A Danish photo news agency recently tasked two of its photogs with creating a series that shows how easy it is to lie through photography. By shooting before and after photos of the same scene, they showed how angle and perspective can, consciously or not, manipulate viewers and lead to accusations of fake news.
The series was produced by Philip Davali and Ólafur Steinar Rye Gestsso, who were assigned to complete the piece by the Danish photo news agency Ritzau Scanpix. It was born out of the heated debates we’ve seen—and even written about recently—around images that allegedly show people flouting social distancing guidelines. Whether it’s a photo of a “crowded” beach in California, or viral photos used to shame people on social media, it’s all too easy for these images to be deceptive in nature.
As a photo agency supplying the media with coverage about the coronavirus outbreak, Scanpix‘s Editorial Manager Kristian Djurhuus tells PetaPixel that they felt it was important to draw attention to this fact.
Though Djurhuus says that he doesn’t believe there has been any sort of “conscious manipulation” taking place, at least not in Denmark, photographers and photo agencies must be careful that they don’t inadvertently open the door to misinterpretation. Angle and perspective can easily—and unconsciously—sow misinformation and spark outrage. Eventually, this can lead to a total mistrust of photography itself.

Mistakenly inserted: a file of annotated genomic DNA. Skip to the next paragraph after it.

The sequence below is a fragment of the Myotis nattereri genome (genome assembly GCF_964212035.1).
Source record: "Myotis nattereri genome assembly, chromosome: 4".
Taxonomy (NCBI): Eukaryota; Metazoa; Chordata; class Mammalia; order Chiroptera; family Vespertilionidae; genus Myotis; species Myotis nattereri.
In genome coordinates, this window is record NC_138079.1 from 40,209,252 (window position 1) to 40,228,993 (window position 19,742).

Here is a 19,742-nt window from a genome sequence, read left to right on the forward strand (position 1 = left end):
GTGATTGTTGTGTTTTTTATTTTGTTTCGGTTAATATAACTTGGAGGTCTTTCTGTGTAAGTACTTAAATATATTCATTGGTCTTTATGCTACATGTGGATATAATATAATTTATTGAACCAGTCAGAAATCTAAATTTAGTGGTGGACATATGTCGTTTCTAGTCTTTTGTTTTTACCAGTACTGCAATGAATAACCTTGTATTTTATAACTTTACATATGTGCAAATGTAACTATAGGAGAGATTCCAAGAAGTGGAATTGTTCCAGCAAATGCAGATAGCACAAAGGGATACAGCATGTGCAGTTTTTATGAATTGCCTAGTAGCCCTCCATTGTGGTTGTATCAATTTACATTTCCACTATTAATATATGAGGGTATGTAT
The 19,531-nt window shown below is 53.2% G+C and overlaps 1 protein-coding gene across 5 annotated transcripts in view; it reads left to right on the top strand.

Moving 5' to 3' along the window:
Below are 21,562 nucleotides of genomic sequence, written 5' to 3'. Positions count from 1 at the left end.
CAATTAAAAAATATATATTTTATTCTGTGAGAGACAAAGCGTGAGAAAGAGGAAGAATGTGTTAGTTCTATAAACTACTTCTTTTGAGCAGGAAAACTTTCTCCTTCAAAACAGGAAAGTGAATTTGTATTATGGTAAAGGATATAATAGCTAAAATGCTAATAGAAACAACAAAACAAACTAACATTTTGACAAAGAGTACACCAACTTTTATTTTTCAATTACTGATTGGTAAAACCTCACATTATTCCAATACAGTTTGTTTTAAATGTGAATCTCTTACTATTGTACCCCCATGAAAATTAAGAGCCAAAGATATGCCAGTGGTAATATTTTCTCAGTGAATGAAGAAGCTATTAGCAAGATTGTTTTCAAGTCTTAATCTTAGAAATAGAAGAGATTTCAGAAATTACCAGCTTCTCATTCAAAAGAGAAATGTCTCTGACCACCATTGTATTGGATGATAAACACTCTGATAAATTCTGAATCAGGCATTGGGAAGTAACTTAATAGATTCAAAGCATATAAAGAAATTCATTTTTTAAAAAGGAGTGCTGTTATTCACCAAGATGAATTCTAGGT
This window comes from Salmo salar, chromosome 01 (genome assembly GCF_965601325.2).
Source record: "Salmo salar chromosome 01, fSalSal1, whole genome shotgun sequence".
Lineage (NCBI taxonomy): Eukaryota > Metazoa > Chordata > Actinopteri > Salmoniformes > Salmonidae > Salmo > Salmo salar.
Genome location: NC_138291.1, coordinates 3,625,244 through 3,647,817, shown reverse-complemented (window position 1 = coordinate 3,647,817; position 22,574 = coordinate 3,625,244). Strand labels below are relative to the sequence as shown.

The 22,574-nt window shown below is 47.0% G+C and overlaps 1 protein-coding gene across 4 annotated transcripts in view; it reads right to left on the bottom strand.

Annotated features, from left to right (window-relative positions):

Scroll down to see this concept demonstrated visually, in a set of before-and-after photos:
It’s important to note that this isn’t just about lens choice and background compression. The effect shown above can easily be achieved using the same lens, by simply working different angles. As photographers we, of course, know this instinctively. But the average person does not.
“Readers of photography need to be aware of this,” said Djurhuus when we spoke to him over email. “This is a case where a basic, nerdy photography-fact has gained new meaning, because of a global event […] these times have made it obvious that we somehow need to make users and readers of images aware of something that only photographers used to care about.”
Hopefully the photos above help to send that message. Ritzau is also using captions to clarify circumstances and ensure photos aren’t misused. But in the end, it’s up to photographers to shoot carefully, caption accurately, and educate the public whenever and however they can.
Image credits: All photos by Philip Davali and Ólafur Steinar Rye Gestsso, used courtesy of Ritzau Scanpix.